The luxury Hotel Nacional de Cuba, in Havana is a sight. It harks to the days when Marlon Brando and Ernest Hemingway would cross paths on the cobbled island streets, and the who's who of the world descended on the island's pristine beaches and diamonds glistened under a starry Cuban sky.
It was a time of plenty, and a time of greed; and at the epicenter of the swirling maelstrom of guns and gowns, wheels and deals, there stood the Nacional: A bastion of excess that would see the best and worst of a pre-revolution Cuba.
In September 1933, Meyer Lansky, the "mob's accountant", travelled to Cuba to meet with the Cuban Armed Forces Chief, Fulgencio Batista. It was a business deal.
Working on behalf of his associate, the notorious American mobster Salvatore 'Lucky' Luciano, Lansky proposed that all the island's gaming rights be given to the US Mafia. Of course, the Nacional and its casino was the jewel in the proverbial crown.
Armed with $3 million in cash, Lansky had no problem getting Batista to agree to his terms. Batista would henceforth be referred to by the mob as "our man in Cuba".
The partnership was cemented when Batista became president in 1940 and later, after a coup in 1952, dictator of Cuba. The mob had found a new home, far from the prying eyes American authorities, not least of which was the IRS, that had brought down Al Capone.
As Luciano recalls in his book, The Last Testament of Lucky Luciano: "Cuba was our first attempt in the Caribbean islands".
But Luciano wanted Cuba for more than just its ritzy hotels, casinos, and glittering cast of blinkered stars. Luciano also realised that Cuba's busy air and sea links with the American mainland meant that it was an ideal transit points for drugs like cocaine and primarily, heroin.
In 1944 Ramón Grau won the popular vote in the Cuban presidential election, defeating Carlos Saladrigas Zayas, Batista's handpicked successor.
All was well for a while but in a July 17, 1944 dispatch to the US Secretary of State, US Ambassador Spruille Braden stated: It is becoming increasingly apparent that President Batista intends to discomfit the incoming Administration in every way possible, particularly financially. A systematic raid on the Treasury is in full swing with the result that Dr Grau will probably find empty coffers when he takes office on October 10. It is blatant that President Batista desires that Dr Grau San Matin should assume obligations which in fairness and equity should be a matter of settlement by the present Administration.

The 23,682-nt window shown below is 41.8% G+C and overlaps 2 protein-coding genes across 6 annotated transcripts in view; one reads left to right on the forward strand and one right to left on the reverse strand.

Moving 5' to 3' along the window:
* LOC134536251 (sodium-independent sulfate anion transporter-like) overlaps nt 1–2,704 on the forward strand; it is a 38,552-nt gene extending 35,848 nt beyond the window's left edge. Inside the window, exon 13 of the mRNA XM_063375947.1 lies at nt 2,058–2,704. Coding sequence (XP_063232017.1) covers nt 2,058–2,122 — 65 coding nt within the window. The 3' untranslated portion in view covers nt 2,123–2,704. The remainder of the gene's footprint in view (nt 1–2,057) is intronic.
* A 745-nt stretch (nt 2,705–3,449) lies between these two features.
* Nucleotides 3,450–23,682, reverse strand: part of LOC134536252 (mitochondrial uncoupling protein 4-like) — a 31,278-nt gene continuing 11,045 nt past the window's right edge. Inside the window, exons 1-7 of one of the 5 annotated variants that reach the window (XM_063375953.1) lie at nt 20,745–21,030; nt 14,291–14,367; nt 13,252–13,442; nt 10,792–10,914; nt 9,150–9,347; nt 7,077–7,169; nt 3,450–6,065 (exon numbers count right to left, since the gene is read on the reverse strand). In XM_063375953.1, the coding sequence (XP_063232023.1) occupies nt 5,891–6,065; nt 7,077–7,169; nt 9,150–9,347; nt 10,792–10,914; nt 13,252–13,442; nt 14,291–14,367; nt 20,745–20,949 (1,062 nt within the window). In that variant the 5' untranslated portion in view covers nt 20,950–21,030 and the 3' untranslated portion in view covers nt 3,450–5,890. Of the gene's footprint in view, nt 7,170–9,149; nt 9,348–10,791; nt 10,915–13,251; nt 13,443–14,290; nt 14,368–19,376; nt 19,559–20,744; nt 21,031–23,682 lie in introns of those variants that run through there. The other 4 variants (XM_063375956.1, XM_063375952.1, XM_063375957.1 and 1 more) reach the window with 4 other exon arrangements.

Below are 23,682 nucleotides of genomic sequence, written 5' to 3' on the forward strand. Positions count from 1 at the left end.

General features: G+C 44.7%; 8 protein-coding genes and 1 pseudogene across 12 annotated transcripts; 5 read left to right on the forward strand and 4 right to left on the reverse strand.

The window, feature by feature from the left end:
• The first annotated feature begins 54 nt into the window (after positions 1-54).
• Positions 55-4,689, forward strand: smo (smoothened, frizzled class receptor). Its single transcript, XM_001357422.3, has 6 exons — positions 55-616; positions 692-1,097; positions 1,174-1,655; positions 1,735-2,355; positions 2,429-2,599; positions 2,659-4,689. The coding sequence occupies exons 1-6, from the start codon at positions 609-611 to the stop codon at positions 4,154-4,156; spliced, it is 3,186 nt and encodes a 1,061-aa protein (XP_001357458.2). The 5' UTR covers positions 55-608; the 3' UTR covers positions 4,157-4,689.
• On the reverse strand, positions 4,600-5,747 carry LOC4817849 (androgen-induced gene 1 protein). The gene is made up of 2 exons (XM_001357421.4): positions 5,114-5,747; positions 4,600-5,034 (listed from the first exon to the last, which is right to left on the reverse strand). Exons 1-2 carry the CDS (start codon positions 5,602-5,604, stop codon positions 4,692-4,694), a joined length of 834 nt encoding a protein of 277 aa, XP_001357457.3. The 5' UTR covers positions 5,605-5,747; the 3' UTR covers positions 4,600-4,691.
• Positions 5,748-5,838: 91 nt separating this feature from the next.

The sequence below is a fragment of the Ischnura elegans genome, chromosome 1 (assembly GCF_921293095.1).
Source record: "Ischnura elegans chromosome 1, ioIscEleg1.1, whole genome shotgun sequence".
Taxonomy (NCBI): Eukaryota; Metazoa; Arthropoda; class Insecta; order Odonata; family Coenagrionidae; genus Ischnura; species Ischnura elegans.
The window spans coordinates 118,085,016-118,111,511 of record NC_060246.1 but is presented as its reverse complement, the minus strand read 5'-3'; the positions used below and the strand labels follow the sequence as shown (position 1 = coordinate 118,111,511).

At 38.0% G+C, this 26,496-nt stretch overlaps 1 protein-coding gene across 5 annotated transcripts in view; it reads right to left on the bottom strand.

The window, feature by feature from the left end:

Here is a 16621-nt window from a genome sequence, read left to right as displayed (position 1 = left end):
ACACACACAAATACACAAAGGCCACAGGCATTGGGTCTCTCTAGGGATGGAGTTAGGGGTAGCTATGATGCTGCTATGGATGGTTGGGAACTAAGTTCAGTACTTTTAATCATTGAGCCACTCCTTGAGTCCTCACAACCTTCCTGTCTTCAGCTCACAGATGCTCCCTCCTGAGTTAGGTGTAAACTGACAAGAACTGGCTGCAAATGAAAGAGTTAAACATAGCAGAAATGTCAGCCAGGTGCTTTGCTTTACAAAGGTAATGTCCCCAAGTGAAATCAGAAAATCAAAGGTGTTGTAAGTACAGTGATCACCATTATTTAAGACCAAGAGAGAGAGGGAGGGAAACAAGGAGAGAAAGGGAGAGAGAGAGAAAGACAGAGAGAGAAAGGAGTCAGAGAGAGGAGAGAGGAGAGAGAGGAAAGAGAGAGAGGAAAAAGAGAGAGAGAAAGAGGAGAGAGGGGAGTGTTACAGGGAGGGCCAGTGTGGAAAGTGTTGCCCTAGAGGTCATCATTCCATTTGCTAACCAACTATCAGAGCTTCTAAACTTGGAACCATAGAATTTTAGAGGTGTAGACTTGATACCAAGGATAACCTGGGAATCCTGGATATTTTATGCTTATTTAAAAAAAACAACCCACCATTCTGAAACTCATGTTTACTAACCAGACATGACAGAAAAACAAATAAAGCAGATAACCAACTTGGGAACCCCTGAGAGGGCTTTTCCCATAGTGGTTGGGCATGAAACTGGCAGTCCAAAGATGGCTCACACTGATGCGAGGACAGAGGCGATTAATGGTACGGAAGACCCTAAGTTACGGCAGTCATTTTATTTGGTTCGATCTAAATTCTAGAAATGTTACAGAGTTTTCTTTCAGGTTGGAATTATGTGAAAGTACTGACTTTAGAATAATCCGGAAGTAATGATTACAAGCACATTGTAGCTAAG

The Mob had already decided that Grau was certainly not "their man in Havana" and soon began a campaign to make his presidency as untenable as possible.
But something bigger was afoot. On December 20, 1946, leaders of the Cosa Nostra and the US Mafia descended on the Nacional for what would later be called the Havana Conference, organised by Lucky Luciano.
It was Luciano's intention to use the conference to once-and-for-all be accepted as the "boss of bosses" or "first among equals" of the National Crime Syndicate. Luciano was keenly aware that since his deportation in 1946, Vito Genovese had been making moves to replace Luciano at the top of the mob pyramid. But Luciano was nothing if not a sure-footed wanderer of the mafia maze.
Backed by Albert 'The Mad Hatter' Anastasia, Luciano quickly succeeded in getting the other families to back him and put paid – at least in the short term – to Genovese's plans.
With that settled, Luciano moved on to the most pressing matter at hand: the narcotics trade. While a few families baulked at the thought of dealing in drugs – they feared it would bring down to much attention from the US authorities – most felt the tug of an easy windfall.
Cosa Nostra was already using Cuba as a hub to transport drugs from South America and South-East Asia into Florida and the US. Luciano, however, had turned his deportation back to Italy into an opportunity to create a heroin line of supply from North Africa, through Italy and into Cuba, and then onwards to ports in New York and New Orleans.
Various crime families would handle their "ports" while Luciano would make sure the drugs got to them. Sold on the routes and the infrastructure – much of which was already in place – the family bosses voted to support Luciano's drug-trade plans.
Notwithstanding the simmering tensions between Luciano and Genovese, the Havana Conference ended pretty much the way Luciano had envisioned it would.
For the next few years Cuba would be the epicenter of the Western drug trade, but a brewing war between the US mob families saw a number of high-ranking players move to the relative safety of Havana, where the casinos rang and the living was good.
All that would change in the blink of an eye. In July 1953, Fidel Castro and Che Guevara launched the Cuban revolution. For a while Havana existed on the periphery of the conflict, but on January 1, 1959, Cuban revolutionaries unseated Batista, and the Western world changed forever.
The Mafia fled Cuba with whatever they could get their hands on, which was not much. The smarter players had already moved their trading hubs to other centres in Central America and the Caribbean. But the swinging days of Havana were effectively over. And like the final nail in the proverbial coffin, in October 1960, Castro officially closed the Nacional, bringing down the curtain on a hedonistic age the likes of which few people had ever seen.
You can still find traces of the mob in Havana, sites where speakeasies once stood; where bejeweled women walked the promenades. Overlooking the memories stands the Nacional, and somewhere in the bowels of the concrete behemoth, you can still hear Frank Sinatra and Nat King Cole, and the garrulous chatter between Lucky Luciano and Lansky as they plotted to rule the world.